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Old 02-06-2016, 11:21 AM   #12 (permalink)
toys2cars2toys
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I thought that I'd add my views, this isn't aimed at anyone in particular - some comments have already been stated, I've included them for completeness

These comments are based on no wind conditions

For coaxial helis and multirotors .... Level = No drift = stable hover
For single rotors heli....... Level Does Not = No drift or stable hover

Any single rotor will lean in hover, to the right for clockwise rotating blades, how much it leans depends on lots of factors

"Self Leveling" as in "Safe" is actually a mistruth or simplification
Actually it should be something like "stable hovering attitude" - but it doesn't sound as good (and "Safe" doesn't actually control the power, so it's not a true auto hover)
Just for now so I don't have to keep typing it, I'll make up a new abbreviation "Stable Hovering Attitude = SHA

So, lets assume that the heli has never been taught what SHA is, it simply wouldn't "Self Level" when instructed to

The AIM of this trim flight is to teach the heli it's attitude to give a stable hover with no drift ONLY when in self leveling mode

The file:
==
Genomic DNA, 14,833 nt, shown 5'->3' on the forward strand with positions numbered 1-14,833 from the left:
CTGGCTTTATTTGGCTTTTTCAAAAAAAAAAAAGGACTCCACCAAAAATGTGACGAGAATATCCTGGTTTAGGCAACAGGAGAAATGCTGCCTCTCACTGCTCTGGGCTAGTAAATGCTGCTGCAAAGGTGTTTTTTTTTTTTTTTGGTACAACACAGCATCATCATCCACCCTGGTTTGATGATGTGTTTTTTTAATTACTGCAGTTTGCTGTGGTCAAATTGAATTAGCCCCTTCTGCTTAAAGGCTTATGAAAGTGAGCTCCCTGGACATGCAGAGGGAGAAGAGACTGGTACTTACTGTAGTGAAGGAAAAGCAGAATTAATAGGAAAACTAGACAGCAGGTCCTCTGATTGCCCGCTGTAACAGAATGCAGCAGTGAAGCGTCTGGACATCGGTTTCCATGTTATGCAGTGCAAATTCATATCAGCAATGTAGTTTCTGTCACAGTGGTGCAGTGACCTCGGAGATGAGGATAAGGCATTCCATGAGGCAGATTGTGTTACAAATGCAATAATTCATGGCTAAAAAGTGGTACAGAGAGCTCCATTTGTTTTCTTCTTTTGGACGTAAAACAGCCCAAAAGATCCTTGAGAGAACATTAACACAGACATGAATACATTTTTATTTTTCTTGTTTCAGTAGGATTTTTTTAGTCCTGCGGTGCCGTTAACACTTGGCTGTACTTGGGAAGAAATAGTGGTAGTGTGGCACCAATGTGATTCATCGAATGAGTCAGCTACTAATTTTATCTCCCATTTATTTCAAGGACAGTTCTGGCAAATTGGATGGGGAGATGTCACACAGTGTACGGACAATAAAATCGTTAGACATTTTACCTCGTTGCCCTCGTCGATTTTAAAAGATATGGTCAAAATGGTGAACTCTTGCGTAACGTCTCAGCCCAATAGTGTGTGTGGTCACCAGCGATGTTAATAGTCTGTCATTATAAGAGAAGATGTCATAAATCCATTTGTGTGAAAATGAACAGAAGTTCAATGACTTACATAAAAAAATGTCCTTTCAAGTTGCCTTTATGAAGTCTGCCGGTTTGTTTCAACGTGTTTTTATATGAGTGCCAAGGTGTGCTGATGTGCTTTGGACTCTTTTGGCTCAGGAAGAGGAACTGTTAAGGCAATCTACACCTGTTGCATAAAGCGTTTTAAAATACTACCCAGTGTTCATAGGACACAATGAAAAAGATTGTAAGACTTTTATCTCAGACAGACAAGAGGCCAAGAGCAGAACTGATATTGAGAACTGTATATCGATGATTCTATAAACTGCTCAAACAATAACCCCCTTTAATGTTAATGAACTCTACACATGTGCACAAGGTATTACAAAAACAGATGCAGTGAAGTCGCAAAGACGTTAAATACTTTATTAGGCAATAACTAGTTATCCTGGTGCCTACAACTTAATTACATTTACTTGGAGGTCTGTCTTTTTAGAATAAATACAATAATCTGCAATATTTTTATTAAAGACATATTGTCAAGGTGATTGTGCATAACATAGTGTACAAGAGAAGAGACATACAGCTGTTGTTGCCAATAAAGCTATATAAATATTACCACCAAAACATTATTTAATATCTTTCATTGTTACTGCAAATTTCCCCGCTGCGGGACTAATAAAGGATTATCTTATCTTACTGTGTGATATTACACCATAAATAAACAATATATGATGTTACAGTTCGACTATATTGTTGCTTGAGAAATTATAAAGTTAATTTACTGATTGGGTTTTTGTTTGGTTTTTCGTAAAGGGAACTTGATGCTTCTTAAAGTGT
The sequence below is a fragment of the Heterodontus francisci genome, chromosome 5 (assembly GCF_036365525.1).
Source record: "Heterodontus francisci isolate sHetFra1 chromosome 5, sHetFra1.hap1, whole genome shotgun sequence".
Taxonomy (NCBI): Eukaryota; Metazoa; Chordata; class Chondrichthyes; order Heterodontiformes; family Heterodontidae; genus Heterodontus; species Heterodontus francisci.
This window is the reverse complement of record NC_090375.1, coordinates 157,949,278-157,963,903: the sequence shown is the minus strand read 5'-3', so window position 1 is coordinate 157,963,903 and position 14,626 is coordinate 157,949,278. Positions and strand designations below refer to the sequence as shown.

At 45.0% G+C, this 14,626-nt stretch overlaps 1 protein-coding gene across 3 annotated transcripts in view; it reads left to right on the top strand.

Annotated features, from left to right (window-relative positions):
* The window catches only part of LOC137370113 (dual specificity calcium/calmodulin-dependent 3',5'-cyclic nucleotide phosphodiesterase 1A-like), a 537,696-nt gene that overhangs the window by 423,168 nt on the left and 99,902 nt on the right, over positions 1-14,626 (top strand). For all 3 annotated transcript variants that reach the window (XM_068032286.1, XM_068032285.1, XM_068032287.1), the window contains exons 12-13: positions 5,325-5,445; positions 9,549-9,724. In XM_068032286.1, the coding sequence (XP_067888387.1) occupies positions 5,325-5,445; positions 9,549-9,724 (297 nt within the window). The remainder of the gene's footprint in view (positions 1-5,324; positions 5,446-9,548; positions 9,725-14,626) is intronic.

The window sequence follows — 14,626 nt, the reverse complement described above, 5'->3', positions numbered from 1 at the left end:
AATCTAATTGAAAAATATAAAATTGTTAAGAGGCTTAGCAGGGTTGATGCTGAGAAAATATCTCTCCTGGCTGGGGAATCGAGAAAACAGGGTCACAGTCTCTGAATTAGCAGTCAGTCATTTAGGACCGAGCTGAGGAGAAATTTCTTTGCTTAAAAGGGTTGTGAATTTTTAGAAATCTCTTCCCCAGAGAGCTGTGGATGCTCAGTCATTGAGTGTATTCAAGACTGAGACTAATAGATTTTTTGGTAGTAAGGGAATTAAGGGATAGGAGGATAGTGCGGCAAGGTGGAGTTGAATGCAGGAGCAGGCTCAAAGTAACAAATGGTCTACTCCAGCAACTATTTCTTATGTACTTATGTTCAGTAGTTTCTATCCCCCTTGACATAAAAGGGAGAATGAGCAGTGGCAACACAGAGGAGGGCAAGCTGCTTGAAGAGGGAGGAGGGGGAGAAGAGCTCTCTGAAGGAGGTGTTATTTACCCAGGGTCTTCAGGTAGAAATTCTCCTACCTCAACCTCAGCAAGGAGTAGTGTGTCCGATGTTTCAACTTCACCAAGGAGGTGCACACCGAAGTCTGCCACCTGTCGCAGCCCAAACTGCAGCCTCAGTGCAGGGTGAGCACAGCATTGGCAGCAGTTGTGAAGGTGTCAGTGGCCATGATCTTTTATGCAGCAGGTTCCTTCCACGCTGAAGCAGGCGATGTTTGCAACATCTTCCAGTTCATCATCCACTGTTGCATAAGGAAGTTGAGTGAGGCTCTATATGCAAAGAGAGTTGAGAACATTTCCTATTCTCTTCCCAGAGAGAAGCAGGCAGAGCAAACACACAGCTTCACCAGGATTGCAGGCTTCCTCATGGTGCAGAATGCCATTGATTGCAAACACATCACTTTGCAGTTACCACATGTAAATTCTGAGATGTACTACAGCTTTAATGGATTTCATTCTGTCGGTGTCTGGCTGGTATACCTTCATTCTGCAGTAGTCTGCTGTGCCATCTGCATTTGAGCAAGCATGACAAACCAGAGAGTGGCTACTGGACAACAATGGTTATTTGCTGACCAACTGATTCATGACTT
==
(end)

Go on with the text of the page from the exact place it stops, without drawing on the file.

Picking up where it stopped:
So if a trim flight is performed, the heli is taught exactly what attitude (or lean) is needed for a stable hover, for the purpose of this, lets say it leans 3 degrees to the right

Now (and finally getting to the point) if a non flying trim flight is made, if we're lucky, the heli will be sitting on the skids with the same 3 degree lean (as said before some helis are designed with an amount of built in lean) so it's all good
However, if the rotors are perfectly level when the non flying trim flight is made, then in this case, the "self leveling" will actually be out by 3 degrees

What does this mean in practice
- Both methods are good, certainly better than nothing
- Actual flight trimming will always be best as long as it's in zero wind and turbulence
- A non flying trim flight will still give good results, in the worse case only causing a small amount of drift
- If it's too windy or the pilot doesn't have the skill to hover for 30 seconds, then a non flying trim flight may give better results


BUT
The big point, is that this is a heli, designed for flying and not hovering on the spot (get a multirotor with GPS for that). The self leveling should really be considered as an aid when things go wrong at all other times the pilot should be actively flying the heli




Just a few notes about the trim flight procedure
The sequence is just to arm the setup procedure, above 50% throttle is the final part of the arming, as a CP heli will only hover above 50% throttle (assuming typical pitch and throttle curves that 99% of us use)
The controller will record the attitude (lean) during the 30 seconds and then average it out
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